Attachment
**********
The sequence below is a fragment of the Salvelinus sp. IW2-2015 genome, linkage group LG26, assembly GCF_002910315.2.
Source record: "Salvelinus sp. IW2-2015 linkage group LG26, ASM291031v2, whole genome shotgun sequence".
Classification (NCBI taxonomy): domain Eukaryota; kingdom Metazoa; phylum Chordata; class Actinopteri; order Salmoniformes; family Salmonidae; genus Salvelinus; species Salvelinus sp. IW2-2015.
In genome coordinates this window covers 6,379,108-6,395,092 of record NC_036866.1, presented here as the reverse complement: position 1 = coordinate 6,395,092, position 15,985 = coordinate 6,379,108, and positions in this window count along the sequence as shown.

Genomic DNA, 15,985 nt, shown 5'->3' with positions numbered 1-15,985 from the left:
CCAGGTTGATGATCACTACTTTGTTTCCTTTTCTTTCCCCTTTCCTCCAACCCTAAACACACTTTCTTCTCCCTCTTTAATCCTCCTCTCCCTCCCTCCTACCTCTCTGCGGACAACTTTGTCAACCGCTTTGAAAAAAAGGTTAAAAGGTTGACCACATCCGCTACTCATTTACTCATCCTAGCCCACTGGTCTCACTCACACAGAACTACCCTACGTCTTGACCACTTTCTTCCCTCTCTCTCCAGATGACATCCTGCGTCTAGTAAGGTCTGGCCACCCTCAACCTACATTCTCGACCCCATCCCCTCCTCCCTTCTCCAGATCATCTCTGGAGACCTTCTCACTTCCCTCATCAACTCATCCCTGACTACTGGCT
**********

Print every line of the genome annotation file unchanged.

The sequence below is a fragment of the Salvelinus sp. IW2-2015 genome, linkage group LG26, assembly GCF_002910315.2.
Source record: "Salvelinus sp. IW2-2015 linkage group LG26, ASM291031v2, whole genome shotgun sequence".
Classification (NCBI taxonomy): domain Eukaryota; kingdom Metazoa; phylum Chordata; class Actinopteri; order Salmoniformes; family Salmonidae; genus Salvelinus; species Salvelinus sp. IW2-2015.
In genome coordinates this window covers 6,379,108-6,395,092 of record NC_036866.1, presented here as the reverse complement: position 1 = coordinate 6,395,092, position 15,985 = coordinate 6,379,108, and positions in this window count along the sequence as shown.

Genomic DNA, 15,985 nt, shown 5'->3' with positions numbered 1-15,985 from the left:
CCAGGTTGATGATCACTACTTTGTTTCCTTTTCTTTCCCCTTTCCTCCAACCCTAAACACACTTTCTTCTCCCTCTTTAATCCTCCTCTCCCTCCCTCCTACCTCTCTGCGGACAACTTTGTCAACCGCTTTGAAAAAAAGGTTAAAAGGTTGACCACATCCGCTACTCATTTACTCATCCTAGCCCACTGGTCTCACTCACACAGAACTACCCTACGTCTTGACCACTTTCTTCCCTCTCTCTCCAGATGACATCCTGCGTCTAGTAAGGTCTGGCCACCCTCAACCTACATTCTCGACCCCATCCCCTCCTCCCTTCTCCAGATCATCTCTGGAGACCTTCTCACTTCCCTCATCAACTCATCCCTGACTACTGGCT